Halfway up the slope leading to the Inlet Series, an oxbow leads round to the streamway, emerging at an impressive height above the stream in the side of the canyon passage. From the junction, an exposed but easy traverse, first negotiated by Simon, leads through a short grovel in little tubes, to emerge from a hole in the floor of an impressively large passage. This passage is some 12 metres wide and the roof is at least 15 metres overhead. The floor, as such, hardly exists it slopes down steeply to various holes and rifts, through many of which the stream can be heard. Progress is made by walking along ledges and rock bridges, or by climbing over huge fallen blocks. The phreatic nature of the passage is clearly shown by great roof pendants, the rock bridges, and the flakes and projections from the walls. All is now covered with a layer of dry sand.
Back over from the hole, that is, in the downstream direction, a climb up over a rocky slope leads to a tall chamber enterable at a number of levels This contains several unusual stalagmite formations. The main series lies in the upstream direction. After some 60 metres along ledges and slopes at various levels, a climb up leads to a short - and relative - constriction. Beyond this, the 'bottomless' passage continues, but artificial aids would be needed to reach it.
The high level series ends, or seems to end, in a steep slope. Climbing this revealed no obvious way on, though there might be a small passage, difficult to reach, on the extreme right. Neil and John managed with difficulty to climb down to the stream through the rift on the left leading on from the slope. They arrived at a point not far short of Pitch 3 in the main stream.
The discovery of this high level series, together with another large passage leading off at high level from Shelob's lair to just above Pitch 3, found by John, throws new light on the geomorphology of the cave. A more or less complete dead phreatic streamway is now known to exist, parallelling the present vadose streamway. Shelob's lair and the Sump 2 complex above it represent the highest part of this system , still in a semi phreatic state. Below this, a high level passage, long dead, runs from Shelob's lair to the 'Grand Junction'. The lakes which are much more extensive underwater than above represent part of the series, and the large dry passage (shown dotted on the survey) to the east of the present passage is a further part. Celtas Corner and the Sump 1 complex are the final parts of the system met in the present cave. The old system probably flowed out through the now choked passage leading northwest from Celtas Corner, to the old dry entrance in the cliff above the present entrance.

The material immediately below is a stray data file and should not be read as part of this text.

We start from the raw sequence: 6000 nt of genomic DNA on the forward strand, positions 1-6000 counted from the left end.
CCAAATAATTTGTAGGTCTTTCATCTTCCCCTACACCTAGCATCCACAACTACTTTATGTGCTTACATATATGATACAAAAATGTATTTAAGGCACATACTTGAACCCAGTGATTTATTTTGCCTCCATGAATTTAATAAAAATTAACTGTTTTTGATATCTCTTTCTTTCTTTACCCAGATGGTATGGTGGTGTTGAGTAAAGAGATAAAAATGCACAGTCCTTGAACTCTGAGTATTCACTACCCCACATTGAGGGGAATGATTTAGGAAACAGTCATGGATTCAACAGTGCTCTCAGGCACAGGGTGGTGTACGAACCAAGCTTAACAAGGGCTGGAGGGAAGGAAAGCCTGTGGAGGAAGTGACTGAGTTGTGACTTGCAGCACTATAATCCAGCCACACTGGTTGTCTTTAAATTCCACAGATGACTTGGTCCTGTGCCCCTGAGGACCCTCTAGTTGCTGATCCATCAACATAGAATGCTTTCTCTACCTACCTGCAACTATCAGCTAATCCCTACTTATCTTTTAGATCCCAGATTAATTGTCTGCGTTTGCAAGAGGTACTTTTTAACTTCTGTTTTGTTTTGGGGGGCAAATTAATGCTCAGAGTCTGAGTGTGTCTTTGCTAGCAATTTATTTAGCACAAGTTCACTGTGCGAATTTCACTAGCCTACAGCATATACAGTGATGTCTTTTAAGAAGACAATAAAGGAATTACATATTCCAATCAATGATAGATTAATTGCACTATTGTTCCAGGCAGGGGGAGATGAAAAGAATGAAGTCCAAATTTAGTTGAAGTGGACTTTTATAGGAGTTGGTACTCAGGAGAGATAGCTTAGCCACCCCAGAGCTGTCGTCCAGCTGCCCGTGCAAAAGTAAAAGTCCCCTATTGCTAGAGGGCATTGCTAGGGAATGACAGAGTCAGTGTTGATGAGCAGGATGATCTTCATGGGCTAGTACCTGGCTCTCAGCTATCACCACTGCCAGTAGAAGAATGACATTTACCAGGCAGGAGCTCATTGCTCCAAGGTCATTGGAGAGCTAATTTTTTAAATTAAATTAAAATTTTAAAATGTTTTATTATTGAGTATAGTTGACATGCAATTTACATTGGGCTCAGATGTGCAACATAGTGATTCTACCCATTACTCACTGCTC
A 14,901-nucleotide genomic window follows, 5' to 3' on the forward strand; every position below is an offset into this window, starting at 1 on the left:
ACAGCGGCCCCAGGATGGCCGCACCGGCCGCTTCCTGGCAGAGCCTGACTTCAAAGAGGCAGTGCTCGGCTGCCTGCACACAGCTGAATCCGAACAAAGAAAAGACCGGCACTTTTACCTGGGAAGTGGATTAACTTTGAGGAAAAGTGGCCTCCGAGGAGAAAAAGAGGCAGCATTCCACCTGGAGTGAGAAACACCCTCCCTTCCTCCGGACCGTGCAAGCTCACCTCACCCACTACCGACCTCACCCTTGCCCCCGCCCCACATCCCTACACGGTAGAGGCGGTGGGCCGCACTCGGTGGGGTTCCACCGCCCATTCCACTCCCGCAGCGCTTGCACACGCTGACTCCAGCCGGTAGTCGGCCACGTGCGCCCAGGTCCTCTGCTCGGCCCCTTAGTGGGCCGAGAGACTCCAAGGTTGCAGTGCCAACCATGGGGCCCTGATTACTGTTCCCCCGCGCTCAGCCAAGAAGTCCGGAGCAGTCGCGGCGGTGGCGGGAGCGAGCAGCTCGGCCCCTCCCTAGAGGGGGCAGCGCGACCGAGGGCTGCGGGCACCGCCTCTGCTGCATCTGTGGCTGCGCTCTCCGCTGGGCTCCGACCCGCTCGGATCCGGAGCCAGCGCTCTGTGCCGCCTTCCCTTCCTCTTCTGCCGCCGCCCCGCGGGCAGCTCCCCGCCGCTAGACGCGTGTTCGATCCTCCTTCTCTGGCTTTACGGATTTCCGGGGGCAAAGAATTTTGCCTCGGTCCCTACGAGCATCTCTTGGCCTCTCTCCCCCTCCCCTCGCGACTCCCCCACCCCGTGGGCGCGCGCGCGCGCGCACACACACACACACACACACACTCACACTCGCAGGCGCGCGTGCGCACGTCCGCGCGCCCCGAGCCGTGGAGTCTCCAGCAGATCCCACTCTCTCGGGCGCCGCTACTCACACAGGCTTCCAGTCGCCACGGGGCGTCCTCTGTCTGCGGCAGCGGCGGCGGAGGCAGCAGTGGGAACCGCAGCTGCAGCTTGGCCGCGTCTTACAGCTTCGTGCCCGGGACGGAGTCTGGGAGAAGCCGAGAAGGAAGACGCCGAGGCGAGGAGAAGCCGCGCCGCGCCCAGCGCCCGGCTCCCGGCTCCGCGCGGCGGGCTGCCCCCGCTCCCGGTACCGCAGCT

The present vadose streamway contains large quantities of the eroded stalagmite so characteristic of the caves of this region. This could only have been deposited in the last interglacial period. Then the cave would have been much drier than at present. This implies that the streamway existed in the same form as now at least in the Eemian interglacial, and that the vadose streamway therefore probably formed during the kiss glacial period and earlier. The much older phreatic system, which would have formed much more slowly, must date at least from the early Pleistocene. It could date in part from the Pliocene, when the area enjoyed a long period of stability, resulting in a partial planation; the remains of this now form a terrace at 200 metres above sea level (1). Sanders relates the old Boriza entrance to a valley level which he correlates with this erosion level (2).
(1) E. Hernandez Pacheco & F. Hernandez Pacheco 1949 Observaciones
respecto a estratigrafia y tectonica de la Cordillera Cantabro. Bol. R. Soc.
Esp. Hist. Nat. XXXV, pp. 487-499.
(2) F.E. Sanders 1971 Karst Drainage at the Western End of the Sierra de Cuera. Trans. CRG. (Great Britain), 13. No. 1 pp. 6-10.